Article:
Our most recent surveys of our corporate executive readers and the consultants who serve industry were conducted immediately after the 2016 presidential election — and respondents to both surveys are bullish about the economy under the new Trump administration. Trump’s campaign promises to cut corporate taxes, reduce regulations, and invest in infrastructure are seen as positive moves by industry executives.
Nonetheless, countering the promised corporate tax cuts is Trump’s threat to slap tariffs on companies that move jobs overseas and then import their products back to the U.S. Although this measure has not been clearly defined, it could meet with corporate resistance, as noted by Michael R. Strain of the American Enterprise Institute in a recent New York Times article.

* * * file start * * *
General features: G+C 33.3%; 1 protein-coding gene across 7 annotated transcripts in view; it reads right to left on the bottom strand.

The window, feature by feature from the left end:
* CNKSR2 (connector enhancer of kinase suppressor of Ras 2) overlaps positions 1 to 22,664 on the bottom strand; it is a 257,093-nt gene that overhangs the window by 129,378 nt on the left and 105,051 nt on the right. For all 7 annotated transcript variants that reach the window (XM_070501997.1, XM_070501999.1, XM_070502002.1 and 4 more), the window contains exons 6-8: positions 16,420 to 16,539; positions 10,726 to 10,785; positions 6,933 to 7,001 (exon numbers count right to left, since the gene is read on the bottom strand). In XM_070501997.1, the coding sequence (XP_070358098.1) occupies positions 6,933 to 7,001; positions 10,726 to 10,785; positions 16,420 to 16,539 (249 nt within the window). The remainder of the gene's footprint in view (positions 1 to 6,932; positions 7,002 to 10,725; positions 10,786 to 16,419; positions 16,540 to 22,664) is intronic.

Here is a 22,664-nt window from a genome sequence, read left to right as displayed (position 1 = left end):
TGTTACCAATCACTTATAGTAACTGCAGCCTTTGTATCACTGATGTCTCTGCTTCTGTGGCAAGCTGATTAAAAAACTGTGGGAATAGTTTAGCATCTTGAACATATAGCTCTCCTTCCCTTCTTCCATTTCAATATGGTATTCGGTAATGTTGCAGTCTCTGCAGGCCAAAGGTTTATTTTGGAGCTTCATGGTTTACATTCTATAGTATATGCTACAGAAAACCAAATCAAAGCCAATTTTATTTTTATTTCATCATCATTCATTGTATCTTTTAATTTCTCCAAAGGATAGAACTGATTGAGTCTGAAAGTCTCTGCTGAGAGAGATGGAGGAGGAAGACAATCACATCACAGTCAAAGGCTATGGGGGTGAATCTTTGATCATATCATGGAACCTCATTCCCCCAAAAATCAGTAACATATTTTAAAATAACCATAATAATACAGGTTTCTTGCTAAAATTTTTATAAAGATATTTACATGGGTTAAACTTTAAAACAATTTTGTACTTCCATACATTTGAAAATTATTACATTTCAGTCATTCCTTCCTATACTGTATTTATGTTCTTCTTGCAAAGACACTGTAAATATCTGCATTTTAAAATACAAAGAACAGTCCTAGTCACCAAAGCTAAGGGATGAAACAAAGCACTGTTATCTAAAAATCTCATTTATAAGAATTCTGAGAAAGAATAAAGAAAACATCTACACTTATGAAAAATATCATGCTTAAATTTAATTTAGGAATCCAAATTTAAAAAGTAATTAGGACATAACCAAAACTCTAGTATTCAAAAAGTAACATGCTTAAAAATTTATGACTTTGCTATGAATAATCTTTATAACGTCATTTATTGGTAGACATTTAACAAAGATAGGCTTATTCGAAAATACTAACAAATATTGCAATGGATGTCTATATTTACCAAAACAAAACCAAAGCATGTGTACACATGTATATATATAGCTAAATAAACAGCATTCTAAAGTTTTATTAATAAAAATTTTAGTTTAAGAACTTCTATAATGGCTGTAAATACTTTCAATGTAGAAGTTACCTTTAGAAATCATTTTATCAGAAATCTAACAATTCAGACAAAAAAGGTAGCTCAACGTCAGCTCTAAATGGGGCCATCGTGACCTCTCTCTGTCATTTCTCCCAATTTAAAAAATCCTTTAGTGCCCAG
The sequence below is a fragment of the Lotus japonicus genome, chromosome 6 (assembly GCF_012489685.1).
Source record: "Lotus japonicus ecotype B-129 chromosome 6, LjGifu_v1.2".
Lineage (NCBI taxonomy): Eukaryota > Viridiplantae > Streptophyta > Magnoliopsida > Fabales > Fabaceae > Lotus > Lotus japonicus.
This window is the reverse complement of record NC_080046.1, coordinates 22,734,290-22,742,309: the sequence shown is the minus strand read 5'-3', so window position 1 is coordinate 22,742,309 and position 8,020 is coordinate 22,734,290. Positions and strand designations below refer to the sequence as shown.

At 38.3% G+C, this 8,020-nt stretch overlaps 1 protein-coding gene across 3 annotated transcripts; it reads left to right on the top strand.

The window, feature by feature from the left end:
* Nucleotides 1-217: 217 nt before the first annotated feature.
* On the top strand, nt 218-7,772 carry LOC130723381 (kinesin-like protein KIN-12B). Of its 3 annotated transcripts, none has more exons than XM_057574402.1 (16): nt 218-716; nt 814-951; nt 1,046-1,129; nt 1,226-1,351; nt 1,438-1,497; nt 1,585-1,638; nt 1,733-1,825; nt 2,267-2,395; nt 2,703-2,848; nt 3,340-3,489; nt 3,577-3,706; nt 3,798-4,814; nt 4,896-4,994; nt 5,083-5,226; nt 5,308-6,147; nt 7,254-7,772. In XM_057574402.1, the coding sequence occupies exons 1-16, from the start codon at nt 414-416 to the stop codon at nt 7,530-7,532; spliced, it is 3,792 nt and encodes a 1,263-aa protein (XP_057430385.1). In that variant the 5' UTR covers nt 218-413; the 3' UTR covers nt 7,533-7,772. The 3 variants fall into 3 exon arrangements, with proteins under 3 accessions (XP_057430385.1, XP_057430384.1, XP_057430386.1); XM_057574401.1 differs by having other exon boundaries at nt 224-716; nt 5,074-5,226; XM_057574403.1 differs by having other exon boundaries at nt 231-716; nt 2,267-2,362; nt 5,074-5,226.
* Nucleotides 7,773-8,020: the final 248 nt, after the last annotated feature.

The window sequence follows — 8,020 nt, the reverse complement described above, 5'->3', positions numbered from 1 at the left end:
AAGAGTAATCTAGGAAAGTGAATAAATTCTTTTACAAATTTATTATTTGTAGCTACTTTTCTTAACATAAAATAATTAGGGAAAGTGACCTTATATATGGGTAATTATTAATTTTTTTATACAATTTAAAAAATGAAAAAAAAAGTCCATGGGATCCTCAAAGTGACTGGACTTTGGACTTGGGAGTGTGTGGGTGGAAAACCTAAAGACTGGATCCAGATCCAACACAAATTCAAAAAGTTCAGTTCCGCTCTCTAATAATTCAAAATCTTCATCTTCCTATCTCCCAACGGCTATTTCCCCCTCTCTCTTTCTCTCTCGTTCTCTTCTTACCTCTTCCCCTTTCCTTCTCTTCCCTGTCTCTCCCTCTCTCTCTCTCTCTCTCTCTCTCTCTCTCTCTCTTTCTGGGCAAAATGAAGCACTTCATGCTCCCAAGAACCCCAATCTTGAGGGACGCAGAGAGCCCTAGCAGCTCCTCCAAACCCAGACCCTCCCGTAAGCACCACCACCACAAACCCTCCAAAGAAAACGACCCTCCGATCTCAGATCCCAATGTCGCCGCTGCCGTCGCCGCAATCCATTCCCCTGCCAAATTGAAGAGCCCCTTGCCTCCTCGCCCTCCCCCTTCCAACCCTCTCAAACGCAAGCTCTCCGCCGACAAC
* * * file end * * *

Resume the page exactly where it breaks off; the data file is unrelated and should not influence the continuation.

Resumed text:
President Trump has also promised to create 25 million new jobs, many of which will be in the factories he plans to bring back to U.S. shores. However, as noted by Scott Paul, president of the Alliance for American Manufacturing, “The offshored jobs President Trump has promised to return will not look like those that left. Manufacturing industries change rapidly, and so do the skill sets they require of workers upon entry.”
Many companies are already struggling to find workers to fill today’s high-skill manufacturing jobs. Bureau of Labor Statistics figures confirm that 325,000 manufacturing jobs were unfilled in December 2016. And 80 percent of the 400 U.S. executives, most of whom are with manufacturing firms, recently surveyed by human resources consultancy Randstad Sourceright say a shortage of sufficiently skilled workers will affect their ability to hire in the coming year.
Additionally, many skilled workers in the U.S. today are working under the H1-B visa program, which is due to come under a lot of scrutiny by the Trump administration. How the new administration addresses the issues of immigration and workforce training, as well as trade agreements, offshoring, and other concerns remains to be seen, but it will ultimately affect the sustainability of corporate optimism, plans for growth, and business competitiveness.